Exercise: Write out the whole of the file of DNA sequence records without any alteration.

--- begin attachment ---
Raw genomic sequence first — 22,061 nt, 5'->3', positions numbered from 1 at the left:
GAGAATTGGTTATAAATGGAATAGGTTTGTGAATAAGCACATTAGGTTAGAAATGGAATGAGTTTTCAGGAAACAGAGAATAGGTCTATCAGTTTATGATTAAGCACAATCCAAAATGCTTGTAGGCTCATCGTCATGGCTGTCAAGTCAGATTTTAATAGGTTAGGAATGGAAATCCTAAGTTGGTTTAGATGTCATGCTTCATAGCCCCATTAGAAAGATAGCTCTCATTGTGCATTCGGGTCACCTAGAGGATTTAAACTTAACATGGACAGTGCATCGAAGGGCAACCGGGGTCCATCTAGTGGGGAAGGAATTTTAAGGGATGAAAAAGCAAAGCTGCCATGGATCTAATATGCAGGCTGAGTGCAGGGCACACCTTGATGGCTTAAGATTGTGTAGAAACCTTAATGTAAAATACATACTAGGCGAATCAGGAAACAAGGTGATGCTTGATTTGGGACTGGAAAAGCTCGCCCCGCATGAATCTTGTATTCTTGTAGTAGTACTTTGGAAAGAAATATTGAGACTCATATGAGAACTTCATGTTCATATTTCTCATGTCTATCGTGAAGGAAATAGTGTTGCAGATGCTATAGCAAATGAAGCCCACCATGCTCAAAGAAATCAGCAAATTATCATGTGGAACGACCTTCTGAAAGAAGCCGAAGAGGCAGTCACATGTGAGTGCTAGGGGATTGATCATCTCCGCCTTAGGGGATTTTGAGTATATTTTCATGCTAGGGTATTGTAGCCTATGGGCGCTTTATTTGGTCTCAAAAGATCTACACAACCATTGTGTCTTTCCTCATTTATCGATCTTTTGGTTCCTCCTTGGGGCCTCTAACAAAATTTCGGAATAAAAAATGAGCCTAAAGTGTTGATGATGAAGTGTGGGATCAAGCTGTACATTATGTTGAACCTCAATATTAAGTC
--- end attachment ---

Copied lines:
Raw genomic sequence first — 22,061 nt, 5'->3', positions numbered from 1 at the left:
GAGAATTGGTTATAAATGGAATAGGTTTGTGAATAAGCACATTAGGTTAGAAATGGAATGAGTTTTCAGGAAACAGAGAATAGGTCTATCAGTTTATGATTAAGCACAATCCAAAATGCTTGTAGGCTCATCGTCATGGCTGTCAAGTCAGATTTTAATAGGTTAGGAATGGAAATCCTAAGTTGGTTTAGATGTCATGCTTCATAGCCCCATTAGAAAGATAGCTCTCATTGTGCATTCGGGTCACCTAGAGGATTTAAACTTAACATGGACAGTGCATCGAAGGGCAACCGGGGTCCATCTAGTGGGGAAGGAATTTTAAGGGATGAAAAAGCAAAGCTGCCATGGATCTAATATGCAGGCTGAGTGCAGGGCACACCTTGATGGCTTAAGATTGTGTAGAAACCTTAATGTAAAATACATACTAGGCGAATCAGGAAACAAGGTGATGCTTGATTTGGGACTGGAAAAGCTCGCCCCGCATGAATCTTGTATTCTTGTAGTAGTACTTTGGAAAGAAATATTGAGACTCATATGAGAACTTCATGTTCATATTTCTCATGTCTATCGTGAAGGAAATAGTGTTGCAGATGCTATAGCAAATGAAGCCCACCATGCTCAAAGAAATCAGCAAATTATCATGTGGAACGACCTTCTGAAAGAAGCCGAAGAGGCAGTCACATGTGAGTGCTAGGGGATTGATCATCTCCGCCTTAGGGGATTTTGAGTATATTTTCATGCTAGGGTATTGTAGCCTATGGGCGCTTTATTTGGTCTCAAAAGATCTACACAACCATTGTGTCTTTCCTCATTTATCGATCTTTTGGTTCCTCCTTGGGGCCTCTAACAAAATTTCGGAATAAAAAATGAGCCTAAAGTGTTGATGATGAAGTGTGGGATCAAGCTGTACATTATGTTGAACCTCAATATTAAGTC